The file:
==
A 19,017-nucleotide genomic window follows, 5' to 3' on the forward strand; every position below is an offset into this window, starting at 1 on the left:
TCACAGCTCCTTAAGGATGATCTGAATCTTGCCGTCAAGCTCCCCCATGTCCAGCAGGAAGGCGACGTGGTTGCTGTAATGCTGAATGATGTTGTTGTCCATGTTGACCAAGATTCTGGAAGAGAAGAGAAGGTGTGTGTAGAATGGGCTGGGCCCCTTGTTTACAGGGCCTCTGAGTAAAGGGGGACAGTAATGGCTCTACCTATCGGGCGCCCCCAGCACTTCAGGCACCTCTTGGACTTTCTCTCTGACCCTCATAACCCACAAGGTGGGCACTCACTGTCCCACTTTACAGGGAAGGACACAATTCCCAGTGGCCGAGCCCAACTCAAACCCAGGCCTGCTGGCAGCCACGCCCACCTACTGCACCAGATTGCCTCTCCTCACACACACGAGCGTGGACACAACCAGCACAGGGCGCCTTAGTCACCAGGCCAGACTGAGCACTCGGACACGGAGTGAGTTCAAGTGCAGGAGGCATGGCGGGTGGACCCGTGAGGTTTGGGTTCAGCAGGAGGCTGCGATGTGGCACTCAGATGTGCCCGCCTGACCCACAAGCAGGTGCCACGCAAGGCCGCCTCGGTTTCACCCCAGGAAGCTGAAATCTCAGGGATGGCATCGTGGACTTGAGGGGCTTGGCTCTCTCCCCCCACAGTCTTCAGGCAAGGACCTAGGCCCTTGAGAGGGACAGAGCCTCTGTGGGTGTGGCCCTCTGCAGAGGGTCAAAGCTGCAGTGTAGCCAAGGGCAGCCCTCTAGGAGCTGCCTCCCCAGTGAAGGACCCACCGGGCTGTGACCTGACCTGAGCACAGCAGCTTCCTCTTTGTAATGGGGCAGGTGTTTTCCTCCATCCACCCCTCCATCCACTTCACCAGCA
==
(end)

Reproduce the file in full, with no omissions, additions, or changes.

A 19,017-nucleotide genomic window follows, 5' to 3' on the forward strand; every position below is an offset into this window, starting at 1 on the left:
TCACAGCTCCTTAAGGATGATCTGAATCTTGCCGTCAAGCTCCCCCATGTCCAGCAGGAAGGCGACGTGGTTGCTGTAATGCTGAATGATGTTGTTGTCCATGTTGACCAAGATTCTGGAAGAGAAGAGAAGGTGTGTGTAGAATGGGCTGGGCCCCTTGTTTACAGGGCCTCTGAGTAAAGGGGGACAGTAATGGCTCTACCTATCGGGCGCCCCCAGCACTTCAGGCACCTCTTGGACTTTCTCTCTGACCCTCATAACCCACAAGGTGGGCACTCACTGTCCCACTTTACAGGGAAGGACACAATTCCCAGTGGCCGAGCCCAACTCAAACCCAGGCCTGCTGGCAGCCACGCCCACCTACTGCACCAGATTGCCTCTCCTCACACACACGAGCGTGGACACAACCAGCACAGGGCGCCTTAGTCACCAGGCCAGACTGAGCACTCGGACACGGAGTGAGTTCAAGTGCAGGAGGCATGGCGGGTGGACCCGTGAGGTTTGGGTTCAGCAGGAGGCTGCGATGTGGCACTCAGATGTGCCCGCCTGACCCACAAGCAGGTGCCACGCAAGGCCGCCTCGGTTTCACCCCAGGAAGCTGAAATCTCAGGGATGGCATCGTGGACTTGAGGGGCTTGGCTCTCTCCCCCCACAGTCTTCAGGCAAGGACCTAGGCCCTTGAGAGGGACAGAGCCTCTGTGGGTGTGGCCCTCTGCAGAGGGTCAAAGCTGCAGTGTAGCCAAGGGCAGCCCTCTAGGAGCTGCCTCCCCAGTGAAGGACCCACCGGGCTGTGACCTGACCTGAGCACAGCAGCTTCCTCTTTGTAATGGGGCAGGTGTTTTCCTCCATCCACCCCTCCATCCACTTCACCAGCA